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Published: Saturday, 2/18/2006

Health-care workers' responsibility

As I read your Jan. 30 article regarding the proposed legislation for health-care workers' rights, I could not believe my eyes. As an African-American woman who was one of three in my nursing class, I could not understand the need for such a proposal. I have always wanted to be a nurse. I have never even considered imposing my views on my patients or refuse to take care of them because they did not fit a certain set of rules.

After 30 years of nursing I have worked with the very poor and the ultra rich. Doing home care, I have gone into homes so infested with roaches I needed to spray my clothes before and after leaving the home. I have taken care of HIV/AIDS, IV drug users, gays, lesbians, Protestants, Muslims, Catholics, and Jews. All of them knew what was in my heart: the desire to help.

They saw no looks of judgment or fear. They saw my willingness to do all I could to make them well or ease their pain and even share that precious moment when life slipped away.

I agree with your Feb. 7 editorial. If you as a health-care worker do not like what is being done in your facility, leave. Quit. Go someplace where you share the same views. People who need you the most may not be the richest or share your political or religious beliefs. They may be poor and homeless, or living in the lap of luxury. This does not nor should not affect the care a health worker gives. If it does, then why do it at all?

DIANE ELIZABETH MUELLER

Berwick Avenue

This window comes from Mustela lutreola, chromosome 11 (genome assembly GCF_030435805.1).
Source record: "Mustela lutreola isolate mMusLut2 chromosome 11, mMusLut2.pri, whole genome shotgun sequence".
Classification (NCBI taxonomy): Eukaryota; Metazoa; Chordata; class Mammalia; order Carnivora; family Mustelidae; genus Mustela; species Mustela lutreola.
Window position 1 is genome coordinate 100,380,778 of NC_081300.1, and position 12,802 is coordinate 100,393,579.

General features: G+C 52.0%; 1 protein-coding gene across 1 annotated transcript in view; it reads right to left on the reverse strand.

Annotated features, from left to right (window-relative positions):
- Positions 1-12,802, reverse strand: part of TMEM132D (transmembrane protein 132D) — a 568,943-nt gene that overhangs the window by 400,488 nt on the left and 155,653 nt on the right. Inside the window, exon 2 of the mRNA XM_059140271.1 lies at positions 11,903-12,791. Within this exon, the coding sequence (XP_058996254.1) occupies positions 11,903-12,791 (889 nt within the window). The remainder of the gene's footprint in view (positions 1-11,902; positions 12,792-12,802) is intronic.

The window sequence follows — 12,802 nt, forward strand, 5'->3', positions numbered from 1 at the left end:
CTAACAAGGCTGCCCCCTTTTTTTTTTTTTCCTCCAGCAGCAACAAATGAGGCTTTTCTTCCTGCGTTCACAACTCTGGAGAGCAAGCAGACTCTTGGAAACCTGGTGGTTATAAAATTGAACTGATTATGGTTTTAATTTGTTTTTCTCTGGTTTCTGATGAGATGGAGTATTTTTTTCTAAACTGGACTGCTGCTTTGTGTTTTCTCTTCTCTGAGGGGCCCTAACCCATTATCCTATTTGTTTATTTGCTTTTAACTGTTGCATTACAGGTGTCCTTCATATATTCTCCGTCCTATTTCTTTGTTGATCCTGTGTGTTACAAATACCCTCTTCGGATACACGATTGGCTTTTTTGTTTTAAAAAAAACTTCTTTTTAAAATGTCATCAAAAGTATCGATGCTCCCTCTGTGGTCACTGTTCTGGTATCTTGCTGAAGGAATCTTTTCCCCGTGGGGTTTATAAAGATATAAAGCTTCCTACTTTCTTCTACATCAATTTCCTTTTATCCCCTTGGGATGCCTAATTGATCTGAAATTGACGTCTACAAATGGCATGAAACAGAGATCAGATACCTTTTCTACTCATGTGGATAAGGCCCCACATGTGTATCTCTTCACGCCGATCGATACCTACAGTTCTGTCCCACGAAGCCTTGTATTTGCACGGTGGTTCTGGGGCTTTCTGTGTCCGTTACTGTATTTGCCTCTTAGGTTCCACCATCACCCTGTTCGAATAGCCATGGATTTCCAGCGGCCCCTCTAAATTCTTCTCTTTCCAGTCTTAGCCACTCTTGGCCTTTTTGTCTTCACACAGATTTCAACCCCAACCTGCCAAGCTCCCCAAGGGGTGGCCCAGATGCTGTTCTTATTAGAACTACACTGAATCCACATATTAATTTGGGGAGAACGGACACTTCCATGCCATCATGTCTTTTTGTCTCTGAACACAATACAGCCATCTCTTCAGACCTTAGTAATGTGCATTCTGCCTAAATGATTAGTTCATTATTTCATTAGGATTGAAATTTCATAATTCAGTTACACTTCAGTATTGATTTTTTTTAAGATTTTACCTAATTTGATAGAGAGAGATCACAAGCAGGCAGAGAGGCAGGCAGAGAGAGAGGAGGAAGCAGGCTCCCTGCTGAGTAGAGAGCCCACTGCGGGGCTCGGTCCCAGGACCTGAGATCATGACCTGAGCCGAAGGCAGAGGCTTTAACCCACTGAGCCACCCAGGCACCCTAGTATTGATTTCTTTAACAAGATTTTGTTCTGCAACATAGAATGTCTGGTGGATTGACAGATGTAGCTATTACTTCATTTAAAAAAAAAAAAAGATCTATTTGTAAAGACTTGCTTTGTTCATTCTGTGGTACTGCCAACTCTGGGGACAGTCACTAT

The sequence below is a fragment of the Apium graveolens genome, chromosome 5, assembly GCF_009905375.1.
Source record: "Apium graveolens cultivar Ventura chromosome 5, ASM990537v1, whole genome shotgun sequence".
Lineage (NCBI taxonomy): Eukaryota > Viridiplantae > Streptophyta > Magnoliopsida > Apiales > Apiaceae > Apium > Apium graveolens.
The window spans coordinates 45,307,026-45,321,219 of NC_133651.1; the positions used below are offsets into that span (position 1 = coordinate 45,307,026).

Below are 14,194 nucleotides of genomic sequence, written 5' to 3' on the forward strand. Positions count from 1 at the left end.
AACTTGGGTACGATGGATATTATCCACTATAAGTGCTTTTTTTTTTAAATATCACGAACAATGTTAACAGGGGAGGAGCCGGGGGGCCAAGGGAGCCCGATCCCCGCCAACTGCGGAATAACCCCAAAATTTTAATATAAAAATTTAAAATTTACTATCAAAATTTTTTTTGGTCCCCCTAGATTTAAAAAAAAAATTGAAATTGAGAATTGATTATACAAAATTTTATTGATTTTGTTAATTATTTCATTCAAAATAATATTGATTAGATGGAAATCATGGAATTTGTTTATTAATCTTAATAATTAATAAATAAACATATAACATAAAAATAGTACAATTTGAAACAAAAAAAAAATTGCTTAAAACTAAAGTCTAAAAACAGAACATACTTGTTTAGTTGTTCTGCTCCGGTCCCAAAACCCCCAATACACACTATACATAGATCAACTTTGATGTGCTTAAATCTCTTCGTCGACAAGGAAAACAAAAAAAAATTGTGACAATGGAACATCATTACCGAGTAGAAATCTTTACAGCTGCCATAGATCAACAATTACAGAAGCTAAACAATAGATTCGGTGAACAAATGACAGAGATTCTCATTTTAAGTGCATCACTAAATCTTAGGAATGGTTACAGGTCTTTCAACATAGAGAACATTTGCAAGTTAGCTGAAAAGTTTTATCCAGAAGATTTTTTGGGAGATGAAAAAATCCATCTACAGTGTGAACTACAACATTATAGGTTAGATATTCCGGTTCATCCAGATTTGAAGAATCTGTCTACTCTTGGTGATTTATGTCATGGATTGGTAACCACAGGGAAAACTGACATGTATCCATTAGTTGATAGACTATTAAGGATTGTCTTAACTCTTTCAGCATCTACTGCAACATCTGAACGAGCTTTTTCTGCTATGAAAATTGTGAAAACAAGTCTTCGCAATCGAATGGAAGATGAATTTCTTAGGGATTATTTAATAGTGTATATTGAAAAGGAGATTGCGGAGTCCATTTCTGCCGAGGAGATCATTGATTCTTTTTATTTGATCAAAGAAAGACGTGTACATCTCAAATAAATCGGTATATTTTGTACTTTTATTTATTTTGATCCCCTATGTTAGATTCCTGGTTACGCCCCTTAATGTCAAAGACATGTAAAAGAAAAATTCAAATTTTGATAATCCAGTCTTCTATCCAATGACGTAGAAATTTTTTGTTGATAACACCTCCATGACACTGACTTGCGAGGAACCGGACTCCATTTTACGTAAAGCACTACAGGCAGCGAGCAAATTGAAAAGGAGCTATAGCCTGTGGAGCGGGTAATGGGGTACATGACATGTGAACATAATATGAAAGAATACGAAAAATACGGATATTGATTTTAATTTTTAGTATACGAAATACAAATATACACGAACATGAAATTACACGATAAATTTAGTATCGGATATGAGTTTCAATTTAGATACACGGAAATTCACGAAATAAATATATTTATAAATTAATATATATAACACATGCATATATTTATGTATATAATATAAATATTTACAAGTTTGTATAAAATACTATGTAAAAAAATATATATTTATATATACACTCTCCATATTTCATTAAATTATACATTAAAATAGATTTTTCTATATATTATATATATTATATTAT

I need to respond to some of the criticisms made of me by Rabbi Tovia Singer in a Feb.11 article titled "Rabbi says Messianic Jews are Christians in disguise."

I have never considered myself a Jew who left Judaism and converted to Christianity. I believe Yeshua is the fulfillment of Judaism. Second, I was born Jewish, raised Jewish, and will always be a Jew. Being a Jew is a matter of birth. Jewish male children are circumcised eight days after they come into this world, not because they have chosen to believe or not believe certain things but because they are a physical descendant of Abraham, Isaac, and Jacob. Approximately 70 percent of Jews in America and the majority of Jews in Israel are considered secular Jews, many of which are agnostic; yet in their case, we don't hear the Jewish community saying "they are no longer Jewish." Third, neither I nor my synagogue, Adat Adonai, "disguise" ourselves, or "prey" upon the weak and vulnerable as Rabbi Singer suggests.

Instead I am very open about who I am and what I believe. All one has to do is tune in to my TV program "Discovering The Jewish Jesus" to see how transparent I am. Finally I would like to say that in my estimation this is really not about me, Adat Adonai, or Messianic Judaism. It's about Jesus - "Is He who He said He was -The Jewish Messiah (John 4:22-26)?"

Messianic Rabbi

Kirt Schneider

Adat Adonai Messianic Synagogue

Sylvania

Returning Betty Montgomery as Ohio attorney general next November would be like President Bush telling Mike Brown in his not to be forgotten quote "Brownie, you're doing a heck of a job." I doubt that with her performance in the Noe scandal, and as a former attorney general, that the voters of Ohio will be saying "Monty, you've done a heck of a job."

Jerry Chabler

Sylvania



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